If you want to replace the highest word of a long with the value of a char, you push those 8 bits 24 places over, so they overlap with bits 31 through 24 of the long. And you want to keep the original bits 23 through 0 of that long, so mask off the high byte and add the shifted char to the current low three.

char c0, c1, c2, c3;
long L;

L = (L & 0x00FFFFFF) + (c3 << 24);

Easy as cake, I hope. Each two hex digits represents one byte, FF represents the binary bits 11111111 (8 1''s), and you seem like you know how bitwise arithmetic works.

Just ask if you''re still having trouble!

Share this post

Link to post
Share on other sites
Hi guys, I''ve been studying and now understand this stuff. Is this the tightest I can get ? I broke it up into 2 unsigned shorts because it seemed like it would be better than four unsigned long casts but I really don''t know. (I read something strange about efficiency I''ll post in a minute.)

BYTE b1=100;
BYTE b2=1;
BYTE b3=200;
BYTE b4=2;

unsigned long combo;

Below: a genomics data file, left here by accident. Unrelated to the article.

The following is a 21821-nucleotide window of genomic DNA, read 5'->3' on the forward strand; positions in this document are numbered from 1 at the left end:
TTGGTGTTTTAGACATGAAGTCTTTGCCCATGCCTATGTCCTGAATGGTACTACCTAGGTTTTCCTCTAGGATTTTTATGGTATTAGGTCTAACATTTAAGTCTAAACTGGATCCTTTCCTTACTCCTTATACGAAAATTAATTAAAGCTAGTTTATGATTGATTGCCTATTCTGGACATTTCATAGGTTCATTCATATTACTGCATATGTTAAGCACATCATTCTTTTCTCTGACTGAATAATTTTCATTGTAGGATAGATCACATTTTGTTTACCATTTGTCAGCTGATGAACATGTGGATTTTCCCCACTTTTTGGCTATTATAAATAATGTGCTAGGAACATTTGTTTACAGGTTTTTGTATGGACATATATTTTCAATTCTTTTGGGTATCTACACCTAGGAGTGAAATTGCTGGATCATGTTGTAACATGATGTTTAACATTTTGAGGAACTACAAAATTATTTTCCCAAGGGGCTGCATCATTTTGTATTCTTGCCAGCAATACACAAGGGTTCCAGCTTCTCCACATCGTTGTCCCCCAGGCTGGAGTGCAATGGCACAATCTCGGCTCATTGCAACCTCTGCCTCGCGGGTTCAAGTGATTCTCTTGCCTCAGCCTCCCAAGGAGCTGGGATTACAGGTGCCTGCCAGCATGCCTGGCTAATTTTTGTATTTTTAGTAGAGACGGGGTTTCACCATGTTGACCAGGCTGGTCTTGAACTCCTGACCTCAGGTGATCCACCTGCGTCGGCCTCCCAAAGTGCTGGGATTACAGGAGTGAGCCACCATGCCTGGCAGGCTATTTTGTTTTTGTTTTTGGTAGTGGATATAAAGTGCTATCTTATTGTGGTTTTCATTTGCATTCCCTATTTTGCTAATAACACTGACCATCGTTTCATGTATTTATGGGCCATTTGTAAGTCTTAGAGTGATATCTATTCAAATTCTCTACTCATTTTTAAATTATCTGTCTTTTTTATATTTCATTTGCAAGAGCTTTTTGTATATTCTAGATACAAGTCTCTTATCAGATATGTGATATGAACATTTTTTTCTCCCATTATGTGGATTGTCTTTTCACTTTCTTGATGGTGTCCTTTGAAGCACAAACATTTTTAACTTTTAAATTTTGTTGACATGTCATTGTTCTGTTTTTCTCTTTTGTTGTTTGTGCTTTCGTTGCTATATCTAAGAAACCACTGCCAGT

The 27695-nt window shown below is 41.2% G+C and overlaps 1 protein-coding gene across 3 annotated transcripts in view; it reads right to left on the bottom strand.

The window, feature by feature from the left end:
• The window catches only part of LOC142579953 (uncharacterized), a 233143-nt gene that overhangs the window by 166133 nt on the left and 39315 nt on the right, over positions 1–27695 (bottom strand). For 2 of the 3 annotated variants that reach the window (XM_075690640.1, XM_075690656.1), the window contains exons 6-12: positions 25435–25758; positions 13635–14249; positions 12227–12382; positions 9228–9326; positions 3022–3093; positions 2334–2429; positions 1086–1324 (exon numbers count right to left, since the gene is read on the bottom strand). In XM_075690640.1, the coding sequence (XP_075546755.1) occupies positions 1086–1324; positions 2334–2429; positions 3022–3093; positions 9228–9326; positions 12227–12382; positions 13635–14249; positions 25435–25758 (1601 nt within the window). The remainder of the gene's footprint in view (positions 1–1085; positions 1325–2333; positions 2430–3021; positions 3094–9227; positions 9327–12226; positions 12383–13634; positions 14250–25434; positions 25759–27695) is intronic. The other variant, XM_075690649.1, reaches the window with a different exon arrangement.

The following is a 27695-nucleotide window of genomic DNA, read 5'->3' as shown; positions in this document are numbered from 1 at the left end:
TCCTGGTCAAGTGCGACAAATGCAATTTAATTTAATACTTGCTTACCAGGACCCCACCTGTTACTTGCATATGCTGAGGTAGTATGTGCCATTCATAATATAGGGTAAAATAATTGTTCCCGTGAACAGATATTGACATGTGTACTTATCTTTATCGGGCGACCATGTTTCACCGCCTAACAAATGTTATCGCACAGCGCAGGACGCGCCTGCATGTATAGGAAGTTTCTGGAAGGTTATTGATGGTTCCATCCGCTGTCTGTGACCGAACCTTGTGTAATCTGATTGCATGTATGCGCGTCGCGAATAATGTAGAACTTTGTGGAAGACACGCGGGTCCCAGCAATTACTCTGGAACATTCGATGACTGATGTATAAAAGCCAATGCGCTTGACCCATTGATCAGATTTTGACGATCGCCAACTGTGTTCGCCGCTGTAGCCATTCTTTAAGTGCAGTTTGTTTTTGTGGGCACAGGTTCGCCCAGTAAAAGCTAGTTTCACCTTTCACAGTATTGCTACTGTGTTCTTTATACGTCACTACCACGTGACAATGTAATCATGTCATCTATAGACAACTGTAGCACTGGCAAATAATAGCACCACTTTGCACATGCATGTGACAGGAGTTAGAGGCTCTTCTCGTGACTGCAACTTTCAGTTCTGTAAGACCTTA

// put the bits in
combo=(unsigned long)(((unsigned short)b1 << 8 | b2) << 16) | ((unsigned short)b3 << 8 | b4);

// do some stuff here

// get the bits out
BYTE mask=0xff;

b4=(BYTE)combo & mask;
b3=(BYTE)(combo >>= 8) & mask;
b2=(BYTE)(combo >>= 8) & mask;
b1=(BYTE)(combo >>= 8) & mask;

I have to do the above operations a lot so I want to make it as best as I can.

Also, now I really understand what happens when you do a cast, I never really understood that until now :o)

Thanks for all the help guys.

Share this post

Link to post
Share on other sites

  • Advertisement

Important Information

By using GameDev.net, you agree to our community Guidelines, Terms of Use, and Privacy Policy.

GameDev.net is your game development community. Create an account for your GameDev Portfolio and participate in the largest developer community in the games industry.

Sign me up!